This week, work has been a little wonky.
For the most part, since Tuesday, I've been working on doing an unsolicited edit on a manuscript which was sent in by one of our freelancers with a note that it had no errors needing to be fixed.
Since you've seen a number of the gems that have come in via the manuscripts I work with, you can only imagine that "no errors" kind of threw up some red flags for us in the editing office. But it was a second-round edit, so we figured it was possible.
Then we opened it. And there were obvious errors on the first page. In fact, by the time I was done today (luckily, it was a short manuscript), there were an average of 8 errors per page.
Now, that's not a lot. Especially when I went back and looked at the first round of editing, where there were an average of 40 errors per page. But some of the errors were just *so* obvious. There were errors where the editor had changed some wording in the first round, but had left in some of the erroneous piece. There were errors in spelling (family's was spelled families). And... well... there were some just plain "oopses."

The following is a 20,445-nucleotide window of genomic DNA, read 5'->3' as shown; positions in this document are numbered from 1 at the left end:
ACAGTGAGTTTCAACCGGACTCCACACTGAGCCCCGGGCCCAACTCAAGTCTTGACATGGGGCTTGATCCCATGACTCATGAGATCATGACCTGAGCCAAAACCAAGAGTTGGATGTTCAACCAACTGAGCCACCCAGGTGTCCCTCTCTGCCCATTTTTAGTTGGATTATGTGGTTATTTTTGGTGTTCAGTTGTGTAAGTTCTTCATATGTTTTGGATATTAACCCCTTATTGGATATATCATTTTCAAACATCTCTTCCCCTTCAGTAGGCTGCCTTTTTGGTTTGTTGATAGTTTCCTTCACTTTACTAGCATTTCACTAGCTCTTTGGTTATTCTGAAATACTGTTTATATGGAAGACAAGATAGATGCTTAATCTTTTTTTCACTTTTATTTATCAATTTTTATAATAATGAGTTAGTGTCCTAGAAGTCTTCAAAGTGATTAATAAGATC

But we've had a lot of great work from the editor, so we went for the benefit of the doubt, and put together an email to point out what was wrong, what should have been fixed, and things to look for in the next edit. After all, from what we could tell, this was obviously a good editor who had had a bad day.
About half an hour after that email was sent, though, we got a "thanks, but I'm done" email in response. It was accompanied by a claim of "I didn't know that was required..." (umm... yes... we require our editors to fix egregious spelling and grammar errors - it just seems better that way).
It's funny, sometimes, how well-intentioned emails can result in very odd... umm... results. It would be funnier if it didn't mean that her workload was landing on my desk this week.